“‘Cultivating a Culture of Encouragement’ Interview, Stollman and Weber (12m in)”
by Christopher Long & Mark Fisher, hosts

Sorry, listening to the audio on this website requires Flash support in your browser. You can try playing the MP3 file directly by clicking here.

Logo of the Public Philosophy Journal.Before my Web site redesign in the summer of 2015, I attended a great workshop for the Public Philosophy Journal, a Mellon Foundation funded project. Jennifer Stollman of the Winter Institute for Racial Reconciliation coauthored a proposal with me to write a paper at the workshop titled “Cultivating a Culture of Encouragement” — the link takes you to an abstract for our paper.

The recording here features five groups, each talking about their projects. Jennifer and I are in the second spot, 12 minutes in. Learn more about each group on Dean Chris Long’s Web site here. Each group has their title listed, with a link to their abstract.

The whole audio recording of the 5 interviews comes in at around an hour long, but you can skip ahead. If you have any trouble with that, you can download the MP3 file here and use whatever player you prefer. Again, Jennifer and I are the second group of writers of five groups, a little more than 1/10th of the way in from the start.

Logo for Matrix, Center for Digital Humanities and Social Sciences.Thanks to Chris and his co-host Mark Fisher. Chris and Mark were both at Penn State University. Chris has since moved to East Lansing, Michigan, where he is now Dean of the College of Liberal Arts there. He and Mark are continuing work on the journal with a special digital humanities team there called Matrix.

Check out the full info about the episode and all of the guests featured in it and learn more about the Public Philosophy Journal.

Designs on Kids and Culture: Cartoons

While I have been writing A Culture of Justice, so many examples have come up to illustrate what I’m concerned about. The latest is from Charlie Brown. At the same time, it’s true that culture is a funny thing to think about when it comes to justice.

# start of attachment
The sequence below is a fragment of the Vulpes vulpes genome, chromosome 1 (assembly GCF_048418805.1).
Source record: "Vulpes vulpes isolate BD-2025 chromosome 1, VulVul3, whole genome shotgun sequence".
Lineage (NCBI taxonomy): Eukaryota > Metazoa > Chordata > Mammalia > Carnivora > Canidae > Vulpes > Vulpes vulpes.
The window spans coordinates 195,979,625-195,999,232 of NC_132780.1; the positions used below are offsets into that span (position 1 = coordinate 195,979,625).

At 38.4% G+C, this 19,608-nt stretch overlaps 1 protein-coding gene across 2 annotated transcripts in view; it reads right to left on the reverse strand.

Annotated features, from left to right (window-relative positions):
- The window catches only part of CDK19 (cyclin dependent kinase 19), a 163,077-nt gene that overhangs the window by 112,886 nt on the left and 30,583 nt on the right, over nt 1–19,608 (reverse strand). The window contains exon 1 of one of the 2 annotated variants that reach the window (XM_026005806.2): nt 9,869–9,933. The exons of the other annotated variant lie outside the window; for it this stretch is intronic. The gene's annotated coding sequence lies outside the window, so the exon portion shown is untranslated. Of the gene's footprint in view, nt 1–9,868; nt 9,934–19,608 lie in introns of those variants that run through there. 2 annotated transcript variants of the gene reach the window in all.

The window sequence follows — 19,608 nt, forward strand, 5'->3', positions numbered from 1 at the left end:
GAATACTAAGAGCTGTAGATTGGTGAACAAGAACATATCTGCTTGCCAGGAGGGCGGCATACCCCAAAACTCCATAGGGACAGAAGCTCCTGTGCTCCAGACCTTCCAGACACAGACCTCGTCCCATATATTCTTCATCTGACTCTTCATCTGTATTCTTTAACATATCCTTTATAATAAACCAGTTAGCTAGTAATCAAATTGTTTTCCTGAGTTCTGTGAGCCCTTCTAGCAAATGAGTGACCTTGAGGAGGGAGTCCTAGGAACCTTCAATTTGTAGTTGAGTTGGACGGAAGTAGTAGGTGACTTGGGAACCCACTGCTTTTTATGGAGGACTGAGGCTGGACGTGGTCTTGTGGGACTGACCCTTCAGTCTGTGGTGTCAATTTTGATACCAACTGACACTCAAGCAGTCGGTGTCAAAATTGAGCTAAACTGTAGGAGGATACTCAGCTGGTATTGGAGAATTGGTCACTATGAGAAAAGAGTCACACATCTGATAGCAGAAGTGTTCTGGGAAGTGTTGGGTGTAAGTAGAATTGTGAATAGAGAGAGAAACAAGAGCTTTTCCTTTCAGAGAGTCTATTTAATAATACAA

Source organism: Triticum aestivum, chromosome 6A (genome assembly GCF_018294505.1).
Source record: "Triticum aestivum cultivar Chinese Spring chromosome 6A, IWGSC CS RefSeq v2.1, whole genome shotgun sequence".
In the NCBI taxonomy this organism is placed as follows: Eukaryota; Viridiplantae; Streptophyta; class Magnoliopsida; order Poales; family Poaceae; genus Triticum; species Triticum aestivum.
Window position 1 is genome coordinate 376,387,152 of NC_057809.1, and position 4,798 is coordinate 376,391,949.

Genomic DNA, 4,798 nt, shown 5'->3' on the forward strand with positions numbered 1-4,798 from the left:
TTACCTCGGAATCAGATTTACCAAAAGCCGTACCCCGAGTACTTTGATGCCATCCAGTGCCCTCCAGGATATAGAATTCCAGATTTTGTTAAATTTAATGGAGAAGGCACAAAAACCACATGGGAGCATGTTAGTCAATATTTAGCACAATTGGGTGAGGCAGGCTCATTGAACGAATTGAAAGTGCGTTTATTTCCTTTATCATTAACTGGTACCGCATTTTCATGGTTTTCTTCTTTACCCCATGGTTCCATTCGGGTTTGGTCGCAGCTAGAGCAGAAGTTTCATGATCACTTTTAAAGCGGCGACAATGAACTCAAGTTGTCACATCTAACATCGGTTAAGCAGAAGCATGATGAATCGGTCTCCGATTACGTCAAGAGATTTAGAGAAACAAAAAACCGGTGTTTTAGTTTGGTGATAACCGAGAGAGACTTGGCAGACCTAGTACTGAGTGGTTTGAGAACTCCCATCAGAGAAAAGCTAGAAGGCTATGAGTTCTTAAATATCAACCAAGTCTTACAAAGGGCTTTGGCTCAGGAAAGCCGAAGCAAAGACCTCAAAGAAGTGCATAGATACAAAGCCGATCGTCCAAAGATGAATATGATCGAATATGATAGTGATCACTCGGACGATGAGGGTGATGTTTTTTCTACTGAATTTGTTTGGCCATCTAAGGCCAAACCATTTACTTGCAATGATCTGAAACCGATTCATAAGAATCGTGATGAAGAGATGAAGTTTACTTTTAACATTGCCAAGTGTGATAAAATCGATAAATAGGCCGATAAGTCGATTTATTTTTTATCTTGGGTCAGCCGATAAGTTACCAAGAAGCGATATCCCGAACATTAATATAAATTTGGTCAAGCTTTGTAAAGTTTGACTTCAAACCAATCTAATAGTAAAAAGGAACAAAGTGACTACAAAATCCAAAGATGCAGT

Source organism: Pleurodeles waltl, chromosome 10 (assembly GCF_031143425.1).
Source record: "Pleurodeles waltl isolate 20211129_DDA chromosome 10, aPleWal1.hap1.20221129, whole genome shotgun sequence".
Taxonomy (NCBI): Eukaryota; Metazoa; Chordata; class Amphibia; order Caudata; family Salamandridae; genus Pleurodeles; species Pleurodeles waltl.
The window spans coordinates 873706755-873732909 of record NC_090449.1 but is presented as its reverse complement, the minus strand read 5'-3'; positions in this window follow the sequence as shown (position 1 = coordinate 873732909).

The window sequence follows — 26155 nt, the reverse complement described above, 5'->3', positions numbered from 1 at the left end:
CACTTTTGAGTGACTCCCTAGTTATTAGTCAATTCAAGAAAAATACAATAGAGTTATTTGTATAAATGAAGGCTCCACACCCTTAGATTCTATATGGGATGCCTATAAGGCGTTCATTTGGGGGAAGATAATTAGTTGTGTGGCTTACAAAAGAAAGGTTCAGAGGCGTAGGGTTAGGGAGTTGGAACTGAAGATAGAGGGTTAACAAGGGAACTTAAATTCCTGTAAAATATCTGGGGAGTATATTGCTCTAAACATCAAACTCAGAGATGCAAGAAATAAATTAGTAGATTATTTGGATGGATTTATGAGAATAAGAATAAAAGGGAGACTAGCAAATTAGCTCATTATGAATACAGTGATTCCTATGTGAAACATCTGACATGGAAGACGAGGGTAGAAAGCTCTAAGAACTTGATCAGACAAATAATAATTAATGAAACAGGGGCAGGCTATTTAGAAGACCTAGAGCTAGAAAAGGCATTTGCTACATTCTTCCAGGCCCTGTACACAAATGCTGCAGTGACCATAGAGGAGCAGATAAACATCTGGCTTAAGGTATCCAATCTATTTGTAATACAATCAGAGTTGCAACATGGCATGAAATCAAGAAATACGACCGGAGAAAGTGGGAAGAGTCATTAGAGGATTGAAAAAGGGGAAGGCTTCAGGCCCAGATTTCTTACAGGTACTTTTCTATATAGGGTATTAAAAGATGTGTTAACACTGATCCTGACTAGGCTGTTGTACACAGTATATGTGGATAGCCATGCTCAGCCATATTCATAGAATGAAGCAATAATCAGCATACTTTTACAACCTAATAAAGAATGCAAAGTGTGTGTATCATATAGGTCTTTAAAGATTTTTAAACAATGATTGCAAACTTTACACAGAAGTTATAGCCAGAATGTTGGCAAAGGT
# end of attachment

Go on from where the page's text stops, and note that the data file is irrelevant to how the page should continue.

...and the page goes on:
When I first read Plato’s Republic, I found it so strange that Plato addresses oddly specific decisions about which kind of music and arts should be allowed in just city. It is one thing to be concerned about music that promotes violence or that demeans women, but what does the mode of the music have to do with justice? By modes, I’m referring to the dorian, the phrygian, or the mixolydian modes. Plato believed that it mattered profoundly which modes of music were taught to young people. Here’s a YouTube lesson on the modes of music – probably longer than you need, but you can stop whenever or jump ahead:

Plato presented a highly authoritarian version of Socrates in the Republic, so much so that Karl Popper accused him of betraying his great teacher. Popper saw the real Socrates as an advocate for freedom and the open society. The early dialogues do seem to present a different Socrates from the late dialogues. Plato loved his great teacher, yet the Athenians killed unjustly. It is not surprising that he would be skeptical about the will of the people to lead wisely.

While I disagree with the extent of Plato’s heavy handedness, I think he was right to attend to culture’s relationship to justice. Today, we defend the freedom of expression to amazing lengths, protecting even hateful speech. The modes of music seem strange to think of limiting, sure, but it was once prohibited to show Elvis Presley’s shaking hips on television.

(more…)

Video of My Interview on WLOX TV News at 4

The video clip of my interview on WLOX TV News at 4 in Biloxi, MS, is included at the bottom of this post. I had a great time visiting the coast, seeing the beautiful water, and talking with some really nice people.

This is a still video frame from my interview on WLOX TV News at 4 in Biloxi, MS, about my book, Uniting Mississippi.

I also had a great time meeting Jeremy from Bay Books for the book signing afterwards at the West Biloxi Public Library. While I was at the TV studio, I was able to snap these photos.

(more…)

Logo of the John Dewey Society.Leaders of the John Dewey Society asked me to organize a panel workshop on public philosophy for the 2016 American Educational Research Association meeting. The conference them is: “Public Scholarship to Educate Diverse Democracies.” 2016 is also the 100th anniversary of the release of Democracy and Education. More info once details are finalized.

Date: April 8, 2016—April 10, 2016
Event: Leading - Public Philosophy Workshop: Building on Dewey's Example
Topic: "Public Scholarship to Educate Diverse Democracies."
Sponsor: The John Dewey Society
Venue: American Educational Research Association's Annual Conference
Location: Walter E. Washington Convention Center
Washington, D.C.
USA

If you're in D.C. and would like to meet, or if you have a group that is looking for a speaker, visit my Contact page.

Public Philosophy Is Worth It